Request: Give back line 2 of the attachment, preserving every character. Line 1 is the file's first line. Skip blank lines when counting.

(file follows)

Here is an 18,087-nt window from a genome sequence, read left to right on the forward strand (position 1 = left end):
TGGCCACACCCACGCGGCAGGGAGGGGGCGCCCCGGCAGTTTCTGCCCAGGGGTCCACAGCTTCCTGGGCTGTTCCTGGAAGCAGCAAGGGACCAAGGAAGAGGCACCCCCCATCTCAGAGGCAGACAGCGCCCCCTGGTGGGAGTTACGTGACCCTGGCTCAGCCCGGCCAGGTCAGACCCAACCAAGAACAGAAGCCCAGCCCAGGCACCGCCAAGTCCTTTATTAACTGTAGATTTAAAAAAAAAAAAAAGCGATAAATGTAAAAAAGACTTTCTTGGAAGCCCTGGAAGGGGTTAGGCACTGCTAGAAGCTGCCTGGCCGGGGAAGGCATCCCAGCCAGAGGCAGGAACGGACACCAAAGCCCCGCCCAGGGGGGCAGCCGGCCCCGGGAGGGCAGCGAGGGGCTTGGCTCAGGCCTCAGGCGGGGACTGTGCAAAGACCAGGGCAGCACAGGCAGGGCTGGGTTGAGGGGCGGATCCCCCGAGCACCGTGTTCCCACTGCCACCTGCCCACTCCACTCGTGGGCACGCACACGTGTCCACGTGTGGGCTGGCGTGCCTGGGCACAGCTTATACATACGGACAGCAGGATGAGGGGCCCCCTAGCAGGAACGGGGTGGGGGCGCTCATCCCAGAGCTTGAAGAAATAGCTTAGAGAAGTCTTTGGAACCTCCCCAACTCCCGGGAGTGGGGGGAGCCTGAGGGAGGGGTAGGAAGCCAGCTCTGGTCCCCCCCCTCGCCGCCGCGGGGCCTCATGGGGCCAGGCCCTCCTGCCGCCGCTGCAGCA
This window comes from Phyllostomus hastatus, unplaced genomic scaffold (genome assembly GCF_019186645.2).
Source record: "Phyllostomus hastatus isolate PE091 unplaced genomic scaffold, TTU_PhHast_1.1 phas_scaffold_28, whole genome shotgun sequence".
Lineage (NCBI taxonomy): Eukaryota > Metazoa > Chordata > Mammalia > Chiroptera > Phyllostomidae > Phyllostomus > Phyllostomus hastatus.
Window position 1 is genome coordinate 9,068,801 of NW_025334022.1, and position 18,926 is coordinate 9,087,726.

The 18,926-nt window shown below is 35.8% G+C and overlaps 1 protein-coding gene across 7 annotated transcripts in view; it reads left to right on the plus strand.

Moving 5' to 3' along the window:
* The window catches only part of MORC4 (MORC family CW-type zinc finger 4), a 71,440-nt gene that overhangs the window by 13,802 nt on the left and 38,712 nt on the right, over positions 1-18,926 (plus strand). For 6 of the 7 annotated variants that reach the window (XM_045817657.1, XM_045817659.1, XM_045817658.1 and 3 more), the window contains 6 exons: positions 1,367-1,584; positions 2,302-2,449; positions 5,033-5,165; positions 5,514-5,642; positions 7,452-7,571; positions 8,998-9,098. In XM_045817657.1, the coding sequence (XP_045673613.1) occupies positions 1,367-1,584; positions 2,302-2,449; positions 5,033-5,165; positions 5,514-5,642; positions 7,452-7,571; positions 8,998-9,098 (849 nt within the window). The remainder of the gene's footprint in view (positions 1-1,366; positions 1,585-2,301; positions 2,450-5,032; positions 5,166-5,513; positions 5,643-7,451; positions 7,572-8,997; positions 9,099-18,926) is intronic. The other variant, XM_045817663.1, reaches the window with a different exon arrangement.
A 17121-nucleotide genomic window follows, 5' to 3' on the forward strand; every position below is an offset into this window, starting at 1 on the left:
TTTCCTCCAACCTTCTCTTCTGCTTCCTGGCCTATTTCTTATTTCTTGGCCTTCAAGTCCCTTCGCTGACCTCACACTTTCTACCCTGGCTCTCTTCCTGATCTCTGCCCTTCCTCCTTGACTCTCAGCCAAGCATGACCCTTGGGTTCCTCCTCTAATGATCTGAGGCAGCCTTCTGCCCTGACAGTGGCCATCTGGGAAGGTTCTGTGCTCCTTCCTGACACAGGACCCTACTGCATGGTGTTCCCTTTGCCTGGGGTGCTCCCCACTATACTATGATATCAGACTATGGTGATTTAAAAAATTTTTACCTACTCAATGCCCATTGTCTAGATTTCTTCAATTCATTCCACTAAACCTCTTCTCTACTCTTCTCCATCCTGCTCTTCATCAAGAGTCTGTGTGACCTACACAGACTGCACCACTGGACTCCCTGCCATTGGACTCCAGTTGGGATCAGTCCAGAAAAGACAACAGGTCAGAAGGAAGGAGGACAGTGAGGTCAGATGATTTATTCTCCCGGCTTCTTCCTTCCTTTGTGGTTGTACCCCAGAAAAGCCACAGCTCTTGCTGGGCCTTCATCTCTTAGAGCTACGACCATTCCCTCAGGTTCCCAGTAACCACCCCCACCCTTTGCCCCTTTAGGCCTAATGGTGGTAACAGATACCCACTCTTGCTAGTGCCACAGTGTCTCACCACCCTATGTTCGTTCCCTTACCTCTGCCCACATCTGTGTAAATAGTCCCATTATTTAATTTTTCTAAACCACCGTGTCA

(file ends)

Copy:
TGGCCACACCCACGCGGCAGGGAGGGGGCGCCCCGGCAGTTTCTGCCCAGGGGTCCACAGCTTCCTGGGCTGTTCCTGGAAGCAGCAAGGGACCAAGGAAGAGGCACCCCCCATCTCAGAGGCAGACAGCGCCCCCTGGTGGGAGTTACGTGACCCTGGCTCAGCCCGGCCAGGTCAGACCCAACCAAGAACAGAAGCCCAGCCCAGGCACCGCCAAGTCCTTTATTAACTGTAGATTTAAAAAAAAAAAAAAGCGATAAATGTAAAAAAGACTTTCTTGGAAGCCCTGGAAGGGGTTAGGCACTGCTAGAAGCTGCCTGGCCGGGGAAGGCATCCCAGCCAGAGGCAGGAACGGACACCAAAGCCCCGCCCAGGGGGGCAGCCGGCCCCGGGAGGGCAGCGAGGGGCTTGGCTCAGGCCTCAGGCGGGGACTGTGCAAAGACCAGGGCAGCACAGGCAGGGCTGGGTTGAGGGGCGGATCCCCCGAGCACCGTGTTCCCACTGCCACCTGCCCACTCCACTCGTGGGCACGCACACGTGTCCACGTGTGGGCTGGCGTGCCTGGGCACAGCTTATACATACGGACAGCAGGATGAGGGGCCCCCTAGCAGGAACGGGGTGGGGGCGCTCATCCCAGAGCTTGAAGAAATAGCTTAGAGAAGTCTTTGGAACCTCCCCAACTCCCGGGAGTGGGGGGAGCCTGAGGGAGGGGTAGGAAGCCAGCTCTGGTCCCCCCCCTCGCCGCCGCGGGGCCTCATGGGGCCAGGCCCTCCTGCCGCCGCTGCAGCA